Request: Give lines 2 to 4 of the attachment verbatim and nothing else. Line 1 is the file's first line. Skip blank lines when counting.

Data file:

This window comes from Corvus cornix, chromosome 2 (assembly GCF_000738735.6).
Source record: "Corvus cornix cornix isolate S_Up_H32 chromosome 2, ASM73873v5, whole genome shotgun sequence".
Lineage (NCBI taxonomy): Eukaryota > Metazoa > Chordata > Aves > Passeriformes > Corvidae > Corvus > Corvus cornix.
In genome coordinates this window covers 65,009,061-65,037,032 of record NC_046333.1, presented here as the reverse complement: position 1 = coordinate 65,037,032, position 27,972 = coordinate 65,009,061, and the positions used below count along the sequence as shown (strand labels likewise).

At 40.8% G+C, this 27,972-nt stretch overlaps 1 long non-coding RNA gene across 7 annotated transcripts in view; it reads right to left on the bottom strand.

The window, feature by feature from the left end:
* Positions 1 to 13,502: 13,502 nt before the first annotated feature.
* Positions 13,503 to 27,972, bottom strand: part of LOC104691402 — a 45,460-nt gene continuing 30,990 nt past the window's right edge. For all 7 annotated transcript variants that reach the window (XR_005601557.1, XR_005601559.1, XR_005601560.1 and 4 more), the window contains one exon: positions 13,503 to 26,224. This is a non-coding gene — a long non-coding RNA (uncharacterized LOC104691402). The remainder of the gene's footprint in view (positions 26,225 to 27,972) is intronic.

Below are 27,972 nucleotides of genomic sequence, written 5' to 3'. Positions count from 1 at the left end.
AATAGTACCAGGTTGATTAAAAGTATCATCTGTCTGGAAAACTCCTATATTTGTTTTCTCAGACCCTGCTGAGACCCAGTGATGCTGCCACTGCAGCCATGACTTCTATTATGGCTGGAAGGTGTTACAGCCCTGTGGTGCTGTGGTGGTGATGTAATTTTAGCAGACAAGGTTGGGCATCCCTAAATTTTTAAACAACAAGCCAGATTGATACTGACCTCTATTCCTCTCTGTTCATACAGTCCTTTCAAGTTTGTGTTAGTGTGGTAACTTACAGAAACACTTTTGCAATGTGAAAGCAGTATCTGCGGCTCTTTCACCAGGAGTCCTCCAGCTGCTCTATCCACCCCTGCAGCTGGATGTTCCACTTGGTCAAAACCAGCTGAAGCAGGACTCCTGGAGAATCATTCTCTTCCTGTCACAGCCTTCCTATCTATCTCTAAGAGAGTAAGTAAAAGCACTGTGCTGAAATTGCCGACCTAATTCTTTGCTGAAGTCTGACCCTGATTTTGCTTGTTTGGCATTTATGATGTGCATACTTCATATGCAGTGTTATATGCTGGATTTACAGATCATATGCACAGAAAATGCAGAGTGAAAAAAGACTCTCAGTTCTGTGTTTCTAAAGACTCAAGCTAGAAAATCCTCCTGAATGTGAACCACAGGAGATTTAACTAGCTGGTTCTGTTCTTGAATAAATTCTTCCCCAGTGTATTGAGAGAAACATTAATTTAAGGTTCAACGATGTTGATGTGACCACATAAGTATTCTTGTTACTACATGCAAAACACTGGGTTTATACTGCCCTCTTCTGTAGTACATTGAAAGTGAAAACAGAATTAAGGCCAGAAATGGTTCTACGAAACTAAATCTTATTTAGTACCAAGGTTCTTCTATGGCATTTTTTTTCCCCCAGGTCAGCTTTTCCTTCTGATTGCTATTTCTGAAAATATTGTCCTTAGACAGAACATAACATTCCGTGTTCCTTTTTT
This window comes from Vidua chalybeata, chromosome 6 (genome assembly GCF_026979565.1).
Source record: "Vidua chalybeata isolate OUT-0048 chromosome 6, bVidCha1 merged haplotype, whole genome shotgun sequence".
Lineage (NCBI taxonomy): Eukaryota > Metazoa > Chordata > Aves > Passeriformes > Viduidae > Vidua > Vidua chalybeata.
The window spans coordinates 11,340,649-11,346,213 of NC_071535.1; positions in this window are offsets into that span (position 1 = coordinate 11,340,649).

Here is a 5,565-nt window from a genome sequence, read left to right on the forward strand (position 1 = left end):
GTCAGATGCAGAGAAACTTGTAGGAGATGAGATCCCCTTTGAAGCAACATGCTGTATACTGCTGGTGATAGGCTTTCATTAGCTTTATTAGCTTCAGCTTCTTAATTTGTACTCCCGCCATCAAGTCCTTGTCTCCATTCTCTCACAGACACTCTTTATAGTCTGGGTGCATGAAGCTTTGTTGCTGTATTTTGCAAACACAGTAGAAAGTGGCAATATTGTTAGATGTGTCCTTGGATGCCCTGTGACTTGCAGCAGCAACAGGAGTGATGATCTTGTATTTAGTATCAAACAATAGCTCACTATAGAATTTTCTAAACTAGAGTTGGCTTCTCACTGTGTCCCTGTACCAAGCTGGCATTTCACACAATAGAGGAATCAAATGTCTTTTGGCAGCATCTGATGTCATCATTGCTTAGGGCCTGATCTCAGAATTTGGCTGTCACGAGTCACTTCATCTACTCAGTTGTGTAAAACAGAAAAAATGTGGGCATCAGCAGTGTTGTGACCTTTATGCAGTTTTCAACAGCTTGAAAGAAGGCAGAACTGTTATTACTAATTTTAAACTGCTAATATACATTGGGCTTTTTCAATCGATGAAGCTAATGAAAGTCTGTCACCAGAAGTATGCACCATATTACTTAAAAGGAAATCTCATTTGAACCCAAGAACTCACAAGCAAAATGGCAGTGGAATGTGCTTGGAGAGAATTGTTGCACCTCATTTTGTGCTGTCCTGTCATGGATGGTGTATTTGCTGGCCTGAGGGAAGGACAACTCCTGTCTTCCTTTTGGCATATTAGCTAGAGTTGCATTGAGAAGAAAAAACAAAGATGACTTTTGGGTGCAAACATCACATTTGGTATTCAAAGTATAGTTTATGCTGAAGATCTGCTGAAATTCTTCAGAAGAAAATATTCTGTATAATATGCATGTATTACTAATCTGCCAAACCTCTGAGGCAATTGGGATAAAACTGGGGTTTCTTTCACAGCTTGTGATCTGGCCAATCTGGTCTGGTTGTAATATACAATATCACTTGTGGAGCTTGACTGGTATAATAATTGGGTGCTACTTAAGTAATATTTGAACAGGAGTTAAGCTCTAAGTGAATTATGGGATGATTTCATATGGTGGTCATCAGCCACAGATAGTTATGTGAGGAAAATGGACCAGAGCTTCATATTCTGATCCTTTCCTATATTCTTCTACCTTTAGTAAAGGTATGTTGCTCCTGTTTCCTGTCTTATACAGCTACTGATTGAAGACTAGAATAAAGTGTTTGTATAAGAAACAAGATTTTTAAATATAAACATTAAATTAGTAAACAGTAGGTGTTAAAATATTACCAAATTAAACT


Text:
Source record: "Corvus cornix cornix isolate S_Up_H32 chromosome 2, ASM73873v5, whole genome shotgun sequence".
Lineage (NCBI taxonomy): Eukaryota > Metazoa > Chordata > Aves > Passeriformes > Corvidae > Corvus > Corvus cornix.
In genome coordinates this window covers 65,009,061-65,037,032 of record NC_046333.1, presented here as the reverse complement: position 1 = coordinate 65,037,032, position 27,972 = coordinate 65,009,061, and the positions used below count along the sequence as shown (strand labels likewise).